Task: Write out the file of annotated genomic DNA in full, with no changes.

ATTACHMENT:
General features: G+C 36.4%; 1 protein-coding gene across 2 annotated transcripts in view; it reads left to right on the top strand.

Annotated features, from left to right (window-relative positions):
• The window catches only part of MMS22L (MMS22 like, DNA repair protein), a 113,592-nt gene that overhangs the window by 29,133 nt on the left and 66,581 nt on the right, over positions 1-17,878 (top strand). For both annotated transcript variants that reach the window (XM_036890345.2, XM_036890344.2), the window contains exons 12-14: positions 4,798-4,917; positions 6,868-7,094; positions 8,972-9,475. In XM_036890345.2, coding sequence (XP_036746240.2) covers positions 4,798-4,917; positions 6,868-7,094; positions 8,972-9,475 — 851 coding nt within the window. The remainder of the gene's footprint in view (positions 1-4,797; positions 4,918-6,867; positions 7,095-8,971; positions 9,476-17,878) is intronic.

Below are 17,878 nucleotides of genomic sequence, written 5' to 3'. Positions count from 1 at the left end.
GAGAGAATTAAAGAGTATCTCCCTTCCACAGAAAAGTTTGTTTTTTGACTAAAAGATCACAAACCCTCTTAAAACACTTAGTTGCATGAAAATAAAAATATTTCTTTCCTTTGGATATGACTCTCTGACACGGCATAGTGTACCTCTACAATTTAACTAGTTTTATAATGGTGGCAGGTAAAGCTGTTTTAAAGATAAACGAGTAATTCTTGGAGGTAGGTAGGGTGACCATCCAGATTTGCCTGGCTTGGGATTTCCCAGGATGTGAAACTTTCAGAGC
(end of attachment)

General features: G+C 36.4%; 1 protein-coding gene across 2 annotated transcripts in view; it reads left to right on the top strand.

Annotated features, from left to right (window-relative positions):
• The window catches only part of MMS22L (MMS22 like, DNA repair protein), a 113,592-nt gene that overhangs the window by 29,133 nt on the left and 66,581 nt on the right, over positions 1-17,878 (top strand). For both annotated transcript variants that reach the window (XM_036890345.2, XM_036890344.2), the window contains exons 12-14: positions 4,798-4,917; positions 6,868-7,094; positions 8,972-9,475. In XM_036890345.2, coding sequence (XP_036746240.2) covers positions 4,798-4,917; positions 6,868-7,094; positions 8,972-9,475 — 851 coding nt within the window. The remainder of the gene's footprint in view (positions 1-4,797; positions 4,918-6,867; positions 7,095-8,971; positions 9,476-17,878) is intronic.

Below are 17,878 nucleotides of genomic sequence, written 5' to 3'. Positions count from 1 at the left end.
GAGAGAATTAAAGAGTATCTCCCTTCCACAGAAAAGTTTGTTTTTTGACTAAAAGATCACAAACCCTCTTAAAACACTTAGTTGCATGAAAATAAAAATATTTCTTTCCTTTGGATATGACTCTCTGACACGGCATAGTGTACCTCTACAATTTAACTAGTTTTATAATGGTGGCAGGTAAAGCTGTTTTAAAGATAAACGAGTAATTCTTGGAGGTAGGTAGGGTGACCATCCAGATTTGCCTGGCTTGGGATTTCCCAGGATGTGAAACTTTCAGAGC